To install WSL (Windows Subsystem for Linux), we first enable the WSL Windows Feature using PowerShell, then install WSL Linux Distributions via the Microsoft Store.
This post will help guide you through enabling and installing Windows Subsystem for Linux (WSL) on your local Windows computer.
WSL allows Windows users to develop and run applications within a GNU/Linux environment. Previous to this feature release we needed Virtual Machines (VMs), and dual boot setups were much more common if you wanted local test environments.
The list of available Linux Distributions for installation, current as of this post date, includes the following:
– Ubuntu 20.04 (LTS / 18.04 LTS)
– openSUSE Leap 15.1
– SUSE Linux Enterprise Server (15 SP1 / 12 SP5)
– Kali Linux
– Debian GNU/Linux
– Fedora Remix for WSL
– Pengwin (+ Enterprise)
– Alpine WSL
– Raft (Free Trial)
For more information on WSL as a whole, have a look at the MS Docs – Microsoft Documentation: What is Windows Subsystem for Linux?
This blog post is a demo to help you install WSL for the first time on your Windows machine. FYI, there’s a reboot of your computer required at the end of the first step (enabling WSL).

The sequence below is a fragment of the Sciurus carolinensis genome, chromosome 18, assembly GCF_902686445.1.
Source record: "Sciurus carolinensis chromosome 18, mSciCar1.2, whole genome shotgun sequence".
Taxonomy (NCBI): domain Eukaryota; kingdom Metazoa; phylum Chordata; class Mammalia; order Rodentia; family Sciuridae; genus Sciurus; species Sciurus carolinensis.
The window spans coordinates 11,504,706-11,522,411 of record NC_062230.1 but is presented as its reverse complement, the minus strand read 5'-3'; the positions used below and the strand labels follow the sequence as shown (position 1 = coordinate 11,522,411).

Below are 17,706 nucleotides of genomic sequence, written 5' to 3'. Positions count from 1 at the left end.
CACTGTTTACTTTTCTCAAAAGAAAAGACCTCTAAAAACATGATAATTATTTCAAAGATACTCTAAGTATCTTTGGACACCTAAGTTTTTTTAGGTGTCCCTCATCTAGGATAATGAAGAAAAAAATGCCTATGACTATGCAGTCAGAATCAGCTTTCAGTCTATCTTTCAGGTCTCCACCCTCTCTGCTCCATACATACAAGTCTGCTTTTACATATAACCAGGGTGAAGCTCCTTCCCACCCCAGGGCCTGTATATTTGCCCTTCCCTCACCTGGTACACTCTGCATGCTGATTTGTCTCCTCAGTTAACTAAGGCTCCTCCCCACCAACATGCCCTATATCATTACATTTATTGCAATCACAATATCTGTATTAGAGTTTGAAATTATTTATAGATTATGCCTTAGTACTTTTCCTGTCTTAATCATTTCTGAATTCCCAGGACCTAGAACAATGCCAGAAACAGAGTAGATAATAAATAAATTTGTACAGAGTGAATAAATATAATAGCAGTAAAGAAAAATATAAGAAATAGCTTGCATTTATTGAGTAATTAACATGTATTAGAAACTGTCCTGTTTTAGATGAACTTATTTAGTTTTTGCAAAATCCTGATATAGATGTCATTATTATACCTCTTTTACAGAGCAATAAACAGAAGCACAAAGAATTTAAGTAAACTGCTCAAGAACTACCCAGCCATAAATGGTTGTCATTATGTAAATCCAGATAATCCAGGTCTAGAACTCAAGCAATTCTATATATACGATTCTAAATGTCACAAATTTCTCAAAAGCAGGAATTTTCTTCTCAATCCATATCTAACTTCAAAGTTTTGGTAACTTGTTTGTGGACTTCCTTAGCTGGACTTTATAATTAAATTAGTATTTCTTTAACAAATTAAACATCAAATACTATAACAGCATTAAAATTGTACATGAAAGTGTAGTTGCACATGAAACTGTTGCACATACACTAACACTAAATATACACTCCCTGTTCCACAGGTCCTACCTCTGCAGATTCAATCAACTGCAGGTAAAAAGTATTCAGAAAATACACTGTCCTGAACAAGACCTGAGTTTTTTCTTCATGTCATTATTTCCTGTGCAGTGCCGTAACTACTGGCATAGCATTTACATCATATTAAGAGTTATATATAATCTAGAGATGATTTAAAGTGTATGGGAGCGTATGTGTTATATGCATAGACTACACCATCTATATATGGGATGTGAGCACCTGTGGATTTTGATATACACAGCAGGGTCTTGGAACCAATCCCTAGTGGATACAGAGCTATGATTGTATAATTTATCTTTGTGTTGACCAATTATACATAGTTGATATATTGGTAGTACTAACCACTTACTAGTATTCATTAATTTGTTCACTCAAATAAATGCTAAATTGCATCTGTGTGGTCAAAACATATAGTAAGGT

# Enable Windows Subsystem for Linux (WSL)
# Download & Install a Linux Distro
Enable Windows Subsystem for Linux (WSL)
As described above in this post, need to enable the optional WSL Windows Feature before we look at installing a Linux Distribution.
To enable WSL, we need to open PowerShell, running as Administrator.
Then run the following PowerShell cmdlet,
PowerShellEnable-WindowsOptionalFeature which will enable the Windows Subsystem.
# windows subsystem for linux enable PowerShellEnable-WindowsOptionalFeature -Online -FeatureName Microsoft-Windows-Subsystem-Linux
You’ll then be prompted to restart your local computer.
Reboot your Windows machine and then proceed to the next steps to install a Linux WSL distro.
Download & Install a Linux Distribution
You can find all the WSL Linux Distributions in the Microsoft Store which are available to download from there. This may be restricted by Group Policy if you’re on a Domain (a work/corporate computer).
We can also download and install Linux Distributions manually. To download a WSL Linux Distro, have a look at this MS Docs link Microsoft Documentation – Downloading distributions
In this post, we’re going for the simple Linux install option, which is done via the Microsoft Store.
Select Apps within your search to filter your list, and find your desired Linux Distribution. We’re choosing Ubuntu 20.04 in this demo.
When you click to open this Ubuntu LTS App, a WSL terminal will be opened and will prompt you for a username and password for Linux.
We are now in our Ubuntu 20.04 instance and can now test or develop in the Linux world, on Windows.
If we close this app down and open a PowerShell or Windows Terminal, we can enter this WSL Distribution by typing
That about wraps things up for now on installing the Windows Subsystem.
For more useful tips on administering WSL, have a look at some of my other WSL blog posts:
# How to Reboot WSL (Windows Subsystem for Linux)
# How to Upgrade WSL from Version 1 to Version 2
# How to Change Default Linux Distro in WSL
# How to Check WSL Versions